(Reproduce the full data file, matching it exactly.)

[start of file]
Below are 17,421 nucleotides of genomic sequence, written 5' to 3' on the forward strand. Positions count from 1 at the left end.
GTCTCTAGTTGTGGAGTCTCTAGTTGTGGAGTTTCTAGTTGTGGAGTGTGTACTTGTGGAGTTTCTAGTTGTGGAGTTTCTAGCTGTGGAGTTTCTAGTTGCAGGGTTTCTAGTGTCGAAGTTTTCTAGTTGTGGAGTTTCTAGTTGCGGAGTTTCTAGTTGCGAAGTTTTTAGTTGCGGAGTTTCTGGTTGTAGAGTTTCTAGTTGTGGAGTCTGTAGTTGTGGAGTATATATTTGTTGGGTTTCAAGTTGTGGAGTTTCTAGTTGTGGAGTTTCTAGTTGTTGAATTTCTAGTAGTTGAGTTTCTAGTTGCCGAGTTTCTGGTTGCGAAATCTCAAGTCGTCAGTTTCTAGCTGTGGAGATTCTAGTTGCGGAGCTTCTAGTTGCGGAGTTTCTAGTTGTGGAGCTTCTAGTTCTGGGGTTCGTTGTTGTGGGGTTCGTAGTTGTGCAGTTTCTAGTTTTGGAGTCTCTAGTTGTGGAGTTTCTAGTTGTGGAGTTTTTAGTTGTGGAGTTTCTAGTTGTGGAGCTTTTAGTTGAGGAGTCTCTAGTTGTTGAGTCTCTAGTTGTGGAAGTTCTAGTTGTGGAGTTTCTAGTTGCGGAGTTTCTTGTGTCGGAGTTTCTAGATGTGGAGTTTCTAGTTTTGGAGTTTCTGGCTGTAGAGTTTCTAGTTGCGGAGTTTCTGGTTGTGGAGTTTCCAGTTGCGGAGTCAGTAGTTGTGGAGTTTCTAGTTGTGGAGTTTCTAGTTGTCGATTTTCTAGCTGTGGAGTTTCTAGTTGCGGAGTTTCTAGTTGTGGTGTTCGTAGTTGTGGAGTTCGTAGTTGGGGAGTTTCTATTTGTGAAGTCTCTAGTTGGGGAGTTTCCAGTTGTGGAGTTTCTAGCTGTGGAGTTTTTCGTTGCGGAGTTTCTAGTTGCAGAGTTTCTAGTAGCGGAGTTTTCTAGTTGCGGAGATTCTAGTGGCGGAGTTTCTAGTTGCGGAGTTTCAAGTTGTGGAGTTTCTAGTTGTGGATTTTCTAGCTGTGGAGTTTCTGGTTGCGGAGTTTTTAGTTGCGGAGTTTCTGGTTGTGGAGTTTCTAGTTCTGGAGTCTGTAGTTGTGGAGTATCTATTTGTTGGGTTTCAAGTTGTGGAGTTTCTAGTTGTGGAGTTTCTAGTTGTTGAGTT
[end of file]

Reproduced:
Below are 17,421 nucleotides of genomic sequence, written 5' to 3' on the forward strand. Positions count from 1 at the left end.
GTCTCTAGTTGTGGAGTCTCTAGTTGTGGAGTTTCTAGTTGTGGAGTGTGTACTTGTGGAGTTTCTAGTTGTGGAGTTTCTAGCTGTGGAGTTTCTAGTTGCAGGGTTTCTAGTGTCGAAGTTTTCTAGTTGTGGAGTTTCTAGTTGCGGAGTTTCTAGTTGCGAAGTTTTTAGTTGCGGAGTTTCTGGTTGTAGAGTTTCTAGTTGTGGAGTCTGTAGTTGTGGAGTATATATTTGTTGGGTTTCAAGTTGTGGAGTTTCTAGTTGTGGAGTTTCTAGTTGTTGAATTTCTAGTAGTTGAGTTTCTAGTTGCCGAGTTTCTGGTTGCGAAATCTCAAGTCGTCAGTTTCTAGCTGTGGAGATTCTAGTTGCGGAGCTTCTAGTTGCGGAGTTTCTAGTTGTGGAGCTTCTAGTTCTGGGGTTCGTTGTTGTGGGGTTCGTAGTTGTGCAGTTTCTAGTTTTGGAGTCTCTAGTTGTGGAGTTTCTAGTTGTGGAGTTTTTAGTTGTGGAGTTTCTAGTTGTGGAGCTTTTAGTTGAGGAGTCTCTAGTTGTTGAGTCTCTAGTTGTGGAAGTTCTAGTTGTGGAGTTTCTAGTTGCGGAGTTTCTTGTGTCGGAGTTTCTAGATGTGGAGTTTCTAGTTTTGGAGTTTCTGGCTGTAGAGTTTCTAGTTGCGGAGTTTCTGGTTGTGGAGTTTCCAGTTGCGGAGTCAGTAGTTGTGGAGTTTCTAGTTGTGGAGTTTCTAGTTGTCGATTTTCTAGCTGTGGAGTTTCTAGTTGCGGAGTTTCTAGTTGTGGTGTTCGTAGTTGTGGAGTTCGTAGTTGGGGAGTTTCTATTTGTGAAGTCTCTAGTTGGGGAGTTTCCAGTTGTGGAGTTTCTAGCTGTGGAGTTTTTCGTTGCGGAGTTTCTAGTTGCAGAGTTTCTAGTAGCGGAGTTTTCTAGTTGCGGAGATTCTAGTGGCGGAGTTTCTAGTTGCGGAGTTTCAAGTTGTGGAGTTTCTAGTTGTGGATTTTCTAGCTGTGGAGTTTCTGGTTGCGGAGTTTTTAGTTGCGGAGTTTCTGGTTGTGGAGTTTCTAGTTCTGGAGTCTGTAGTTGTGGAGTATCTATTTGTTGGGTTTCAAGTTGTGGAGTTTCTAGTTGTGGAGTTTCTAGTTGTTGAGTT